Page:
The second session began with a talk from Travis Land, our Herpetology Curator, who spoke about turtle husbandry. He talked about what it means to have a turtle in your care and what they need to survive. Committing to having a turtle for a pet is serious business, so learning about their needs, their life cycle and lifespan is extremely important. I think our participants might have been surprised to learn how complex turtle care can be. For example: food that you are giving a turtle must mimic what they find in the wild; worms, slugs, insects, fruits, leafy greens; all of this is important –some leafy greens can be bad for a turtle, so just finding any old lettuce is not a good idea. You need to do your research when caring for a turtle. Food is just one aspect of turtle care, there are many more to consider!
Travis and Phoebe mark the turtle
After our talk we checked what we caught in the traps, and were in luck! We collected two turtles: a northern red-bellied cooter, and an inter-graded turtle. Different slider species can mate in the wild and produce offspring; many do not have characteristics of either parents but a blend of both, this is what we consider an inter-grade.
Wyatt helps measure the plastron
Participants helped with the measuring and marking of the turtles before they were safely released. This was the first time they had come across wild turtles and were able to handle them, it was an exciting moment. They discovered that “ turtles have completely different personalities” and that “turtles have sharp claws and beaks”.
Grace measures the carapace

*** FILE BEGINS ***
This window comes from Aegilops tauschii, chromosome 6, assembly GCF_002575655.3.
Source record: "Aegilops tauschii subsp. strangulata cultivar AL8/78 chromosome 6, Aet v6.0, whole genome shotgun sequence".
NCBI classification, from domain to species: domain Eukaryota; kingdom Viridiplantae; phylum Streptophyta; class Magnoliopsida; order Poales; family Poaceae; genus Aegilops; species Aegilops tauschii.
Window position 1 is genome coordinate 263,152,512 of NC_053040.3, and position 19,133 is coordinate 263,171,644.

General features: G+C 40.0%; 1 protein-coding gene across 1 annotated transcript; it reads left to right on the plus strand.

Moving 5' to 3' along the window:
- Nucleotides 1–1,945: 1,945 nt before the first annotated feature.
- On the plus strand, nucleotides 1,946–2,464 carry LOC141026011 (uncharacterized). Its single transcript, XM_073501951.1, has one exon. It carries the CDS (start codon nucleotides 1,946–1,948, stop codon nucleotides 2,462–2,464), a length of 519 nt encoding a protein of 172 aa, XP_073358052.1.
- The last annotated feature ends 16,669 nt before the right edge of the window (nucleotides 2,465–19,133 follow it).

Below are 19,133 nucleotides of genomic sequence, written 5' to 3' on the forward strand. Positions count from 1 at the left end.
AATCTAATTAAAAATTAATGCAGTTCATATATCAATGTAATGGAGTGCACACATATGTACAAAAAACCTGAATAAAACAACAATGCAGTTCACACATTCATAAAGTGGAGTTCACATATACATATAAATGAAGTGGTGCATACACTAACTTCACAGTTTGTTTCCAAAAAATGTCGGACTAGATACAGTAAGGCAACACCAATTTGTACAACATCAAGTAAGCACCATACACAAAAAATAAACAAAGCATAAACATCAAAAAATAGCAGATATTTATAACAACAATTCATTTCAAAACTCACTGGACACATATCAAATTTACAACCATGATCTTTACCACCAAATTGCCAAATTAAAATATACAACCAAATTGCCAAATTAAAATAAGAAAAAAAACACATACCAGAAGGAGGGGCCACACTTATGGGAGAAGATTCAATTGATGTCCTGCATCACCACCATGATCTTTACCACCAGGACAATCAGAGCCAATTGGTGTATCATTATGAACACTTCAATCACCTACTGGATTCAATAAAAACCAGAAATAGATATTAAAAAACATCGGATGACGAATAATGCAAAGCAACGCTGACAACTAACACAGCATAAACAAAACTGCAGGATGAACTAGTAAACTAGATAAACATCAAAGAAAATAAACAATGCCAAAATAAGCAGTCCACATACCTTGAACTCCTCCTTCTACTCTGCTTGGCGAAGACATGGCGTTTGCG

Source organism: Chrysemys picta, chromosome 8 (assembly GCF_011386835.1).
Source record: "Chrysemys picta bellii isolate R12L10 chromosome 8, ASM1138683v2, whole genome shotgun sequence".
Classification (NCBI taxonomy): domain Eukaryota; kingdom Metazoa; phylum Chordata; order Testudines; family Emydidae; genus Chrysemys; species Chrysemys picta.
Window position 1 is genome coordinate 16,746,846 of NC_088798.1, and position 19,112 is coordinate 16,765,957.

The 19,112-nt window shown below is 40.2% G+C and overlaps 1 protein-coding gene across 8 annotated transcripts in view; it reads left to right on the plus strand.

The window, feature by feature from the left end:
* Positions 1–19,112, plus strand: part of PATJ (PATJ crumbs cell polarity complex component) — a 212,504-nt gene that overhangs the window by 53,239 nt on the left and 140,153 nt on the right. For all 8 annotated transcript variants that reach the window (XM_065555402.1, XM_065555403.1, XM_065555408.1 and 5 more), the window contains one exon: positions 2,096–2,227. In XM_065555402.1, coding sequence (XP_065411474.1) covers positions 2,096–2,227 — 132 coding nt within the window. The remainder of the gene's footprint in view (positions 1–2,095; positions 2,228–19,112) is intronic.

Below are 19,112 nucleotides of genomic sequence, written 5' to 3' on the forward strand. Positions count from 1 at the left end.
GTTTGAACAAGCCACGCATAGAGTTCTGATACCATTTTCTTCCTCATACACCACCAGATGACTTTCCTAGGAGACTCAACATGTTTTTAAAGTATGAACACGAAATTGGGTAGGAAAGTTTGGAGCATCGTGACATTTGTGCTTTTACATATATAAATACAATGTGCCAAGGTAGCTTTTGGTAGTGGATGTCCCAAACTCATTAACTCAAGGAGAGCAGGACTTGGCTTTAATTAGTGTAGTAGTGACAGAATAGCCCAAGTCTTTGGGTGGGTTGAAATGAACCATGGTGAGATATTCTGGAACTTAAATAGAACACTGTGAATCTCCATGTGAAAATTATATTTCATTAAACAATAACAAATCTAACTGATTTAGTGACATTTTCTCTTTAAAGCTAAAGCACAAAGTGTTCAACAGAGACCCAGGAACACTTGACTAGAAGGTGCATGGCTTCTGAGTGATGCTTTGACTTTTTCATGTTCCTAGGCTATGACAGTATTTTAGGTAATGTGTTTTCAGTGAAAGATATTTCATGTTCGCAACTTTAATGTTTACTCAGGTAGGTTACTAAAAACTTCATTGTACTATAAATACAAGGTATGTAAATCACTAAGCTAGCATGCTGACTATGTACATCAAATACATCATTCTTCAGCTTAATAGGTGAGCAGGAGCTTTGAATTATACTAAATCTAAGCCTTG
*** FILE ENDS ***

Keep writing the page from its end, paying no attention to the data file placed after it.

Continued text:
After our data collection ended, we walked the boardwalk to observe the turtles that might be out sunning on a log. Unfortunately the water level was high and many of the sunning logs were underwater! So although we spotted some turtles sunning, there weren’t as many as we were accustomed to.
Matt records turtle data
We returned to the main Museum building to learn what to do if you want a career in herpetology. We learned that a career in herpetology can be fascinating and take you to places to learn about animals many people have never seen! For example: Scientists study pelagic sea turtles from NOAA’s oceanic vessels, they study large aquatic salamanders in the streams of Asia, they look at the life cycle of amphibians (frogs, toad and salamanders) and threats to that life cycle on many continents. Depending upon your interest, there are many avenues to explore. Locally students can get involved by volunteering at museums and zoos, or for local wildlife departments or herpetology organizations. Staying in school and continuing on to get an advanced degree is also helpful and will give you more information about what is happening out in the field. Making connections with folks who work with reptiles and amphibians is the best way to discover if this is a career for you. And of course, working on a citizen science project like our very own turtle project, also gives one an idea of what field work is all about.
Julia checks her measurements
Our students went away from today with a lot more information and hands-on experience about the field of herpetology! They commented that “there are way more turtle species than I thought”, that sometimes being a biologist means “getting up early in the morning, I don’t like that”, and “that sometimes field work is hard, but it is fun and hands-on! I love it!”